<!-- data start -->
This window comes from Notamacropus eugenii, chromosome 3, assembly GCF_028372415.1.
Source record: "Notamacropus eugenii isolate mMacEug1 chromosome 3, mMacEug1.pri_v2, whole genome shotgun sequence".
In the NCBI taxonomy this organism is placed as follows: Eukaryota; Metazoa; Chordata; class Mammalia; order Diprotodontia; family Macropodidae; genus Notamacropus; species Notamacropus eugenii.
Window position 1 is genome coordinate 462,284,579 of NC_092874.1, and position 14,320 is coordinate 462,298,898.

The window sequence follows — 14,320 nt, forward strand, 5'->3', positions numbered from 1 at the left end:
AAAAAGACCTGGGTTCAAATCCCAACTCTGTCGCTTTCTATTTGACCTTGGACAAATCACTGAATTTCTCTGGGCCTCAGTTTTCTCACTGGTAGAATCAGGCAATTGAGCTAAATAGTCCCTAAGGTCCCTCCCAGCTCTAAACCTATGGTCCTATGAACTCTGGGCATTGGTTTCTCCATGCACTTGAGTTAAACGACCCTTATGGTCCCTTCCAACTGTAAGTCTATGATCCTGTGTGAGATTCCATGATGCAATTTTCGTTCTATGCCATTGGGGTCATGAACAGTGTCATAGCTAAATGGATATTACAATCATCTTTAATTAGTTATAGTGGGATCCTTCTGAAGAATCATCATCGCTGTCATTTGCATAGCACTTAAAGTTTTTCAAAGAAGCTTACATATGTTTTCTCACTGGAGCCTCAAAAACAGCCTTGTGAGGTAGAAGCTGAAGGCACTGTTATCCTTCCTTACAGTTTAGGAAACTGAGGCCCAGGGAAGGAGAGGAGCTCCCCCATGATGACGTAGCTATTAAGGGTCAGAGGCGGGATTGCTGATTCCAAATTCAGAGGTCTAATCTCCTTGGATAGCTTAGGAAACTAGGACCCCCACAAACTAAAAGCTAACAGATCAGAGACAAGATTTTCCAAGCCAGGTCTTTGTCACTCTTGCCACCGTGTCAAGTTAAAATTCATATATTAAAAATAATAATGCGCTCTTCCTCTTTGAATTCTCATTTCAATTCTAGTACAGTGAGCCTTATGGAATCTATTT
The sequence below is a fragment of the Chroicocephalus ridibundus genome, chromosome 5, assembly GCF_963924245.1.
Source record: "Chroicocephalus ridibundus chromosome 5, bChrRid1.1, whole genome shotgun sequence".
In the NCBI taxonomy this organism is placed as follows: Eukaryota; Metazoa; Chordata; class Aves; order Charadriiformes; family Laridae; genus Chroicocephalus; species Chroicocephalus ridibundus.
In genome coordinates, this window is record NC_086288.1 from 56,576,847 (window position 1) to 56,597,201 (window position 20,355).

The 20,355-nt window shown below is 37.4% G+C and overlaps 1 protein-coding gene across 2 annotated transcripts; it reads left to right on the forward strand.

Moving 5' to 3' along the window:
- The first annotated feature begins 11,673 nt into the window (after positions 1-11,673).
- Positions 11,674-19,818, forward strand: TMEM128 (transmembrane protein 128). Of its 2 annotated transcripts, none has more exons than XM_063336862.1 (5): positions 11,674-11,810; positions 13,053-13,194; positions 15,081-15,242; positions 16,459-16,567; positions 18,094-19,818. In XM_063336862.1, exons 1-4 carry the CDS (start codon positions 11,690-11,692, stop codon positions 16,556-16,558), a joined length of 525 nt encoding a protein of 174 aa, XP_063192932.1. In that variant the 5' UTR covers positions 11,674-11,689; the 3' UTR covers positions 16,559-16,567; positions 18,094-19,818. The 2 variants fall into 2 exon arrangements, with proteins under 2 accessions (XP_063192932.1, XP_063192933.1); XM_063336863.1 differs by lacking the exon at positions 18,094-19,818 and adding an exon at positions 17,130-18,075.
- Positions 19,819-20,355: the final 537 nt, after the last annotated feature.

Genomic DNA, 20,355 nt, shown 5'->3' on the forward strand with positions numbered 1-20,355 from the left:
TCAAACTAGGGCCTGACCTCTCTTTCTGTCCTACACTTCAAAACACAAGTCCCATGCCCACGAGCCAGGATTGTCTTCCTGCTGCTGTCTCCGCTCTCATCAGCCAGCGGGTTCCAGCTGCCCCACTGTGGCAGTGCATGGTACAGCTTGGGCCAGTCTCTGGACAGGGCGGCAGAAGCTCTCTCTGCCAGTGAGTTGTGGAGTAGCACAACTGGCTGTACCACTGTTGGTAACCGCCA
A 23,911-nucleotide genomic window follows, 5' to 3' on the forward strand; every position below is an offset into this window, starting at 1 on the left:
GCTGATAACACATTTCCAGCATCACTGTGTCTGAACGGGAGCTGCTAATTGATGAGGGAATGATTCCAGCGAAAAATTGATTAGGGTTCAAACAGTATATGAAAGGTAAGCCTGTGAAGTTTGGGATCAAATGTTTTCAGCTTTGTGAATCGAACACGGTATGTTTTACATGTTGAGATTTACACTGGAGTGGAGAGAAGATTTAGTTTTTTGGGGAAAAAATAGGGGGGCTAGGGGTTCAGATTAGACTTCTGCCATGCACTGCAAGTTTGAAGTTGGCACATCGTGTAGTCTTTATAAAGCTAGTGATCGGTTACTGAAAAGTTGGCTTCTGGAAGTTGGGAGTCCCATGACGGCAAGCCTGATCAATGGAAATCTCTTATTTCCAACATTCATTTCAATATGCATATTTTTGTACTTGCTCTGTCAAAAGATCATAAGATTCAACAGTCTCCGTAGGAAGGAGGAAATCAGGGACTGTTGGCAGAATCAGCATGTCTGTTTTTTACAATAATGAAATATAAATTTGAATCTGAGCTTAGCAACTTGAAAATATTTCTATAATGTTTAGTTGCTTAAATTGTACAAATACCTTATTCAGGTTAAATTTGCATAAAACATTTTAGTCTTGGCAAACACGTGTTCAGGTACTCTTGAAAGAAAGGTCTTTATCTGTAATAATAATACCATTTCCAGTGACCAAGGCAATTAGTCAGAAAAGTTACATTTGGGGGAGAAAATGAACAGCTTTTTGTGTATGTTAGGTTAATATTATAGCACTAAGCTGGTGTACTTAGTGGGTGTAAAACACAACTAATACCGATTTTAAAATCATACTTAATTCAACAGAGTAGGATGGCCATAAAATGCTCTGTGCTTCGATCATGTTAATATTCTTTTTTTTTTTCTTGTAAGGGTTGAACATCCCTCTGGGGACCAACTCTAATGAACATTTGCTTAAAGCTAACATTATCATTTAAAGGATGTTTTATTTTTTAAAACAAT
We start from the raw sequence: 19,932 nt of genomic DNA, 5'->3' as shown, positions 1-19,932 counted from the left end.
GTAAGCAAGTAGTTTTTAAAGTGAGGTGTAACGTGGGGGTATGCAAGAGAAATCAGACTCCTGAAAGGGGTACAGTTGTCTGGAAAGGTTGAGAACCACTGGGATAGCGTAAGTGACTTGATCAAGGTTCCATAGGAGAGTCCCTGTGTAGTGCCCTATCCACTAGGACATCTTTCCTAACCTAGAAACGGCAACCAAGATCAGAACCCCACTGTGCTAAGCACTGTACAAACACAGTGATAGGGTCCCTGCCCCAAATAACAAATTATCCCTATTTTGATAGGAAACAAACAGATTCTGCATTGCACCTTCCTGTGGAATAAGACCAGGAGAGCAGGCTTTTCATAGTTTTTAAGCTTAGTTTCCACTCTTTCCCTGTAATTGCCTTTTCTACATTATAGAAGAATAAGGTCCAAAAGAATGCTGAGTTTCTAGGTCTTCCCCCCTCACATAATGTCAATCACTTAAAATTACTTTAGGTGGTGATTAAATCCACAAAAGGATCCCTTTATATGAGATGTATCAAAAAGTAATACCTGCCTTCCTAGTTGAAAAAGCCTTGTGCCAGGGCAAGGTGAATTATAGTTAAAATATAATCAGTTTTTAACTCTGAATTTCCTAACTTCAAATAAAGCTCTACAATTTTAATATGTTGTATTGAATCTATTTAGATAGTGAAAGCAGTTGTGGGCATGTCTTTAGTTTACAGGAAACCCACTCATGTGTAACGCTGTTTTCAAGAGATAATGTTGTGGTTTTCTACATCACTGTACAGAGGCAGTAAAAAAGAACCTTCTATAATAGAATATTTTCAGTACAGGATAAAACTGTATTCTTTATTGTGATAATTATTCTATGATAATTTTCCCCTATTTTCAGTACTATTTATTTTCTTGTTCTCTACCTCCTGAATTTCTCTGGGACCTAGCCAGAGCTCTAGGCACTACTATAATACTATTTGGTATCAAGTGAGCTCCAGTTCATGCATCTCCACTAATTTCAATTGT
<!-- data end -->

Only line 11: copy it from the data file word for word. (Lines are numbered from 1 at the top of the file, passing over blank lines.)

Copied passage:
The 20,355-nt window shown below is 37.4% G+C and overlaps 1 protein-coding gene across 2 annotated transcripts; it reads left to right on the forward strand.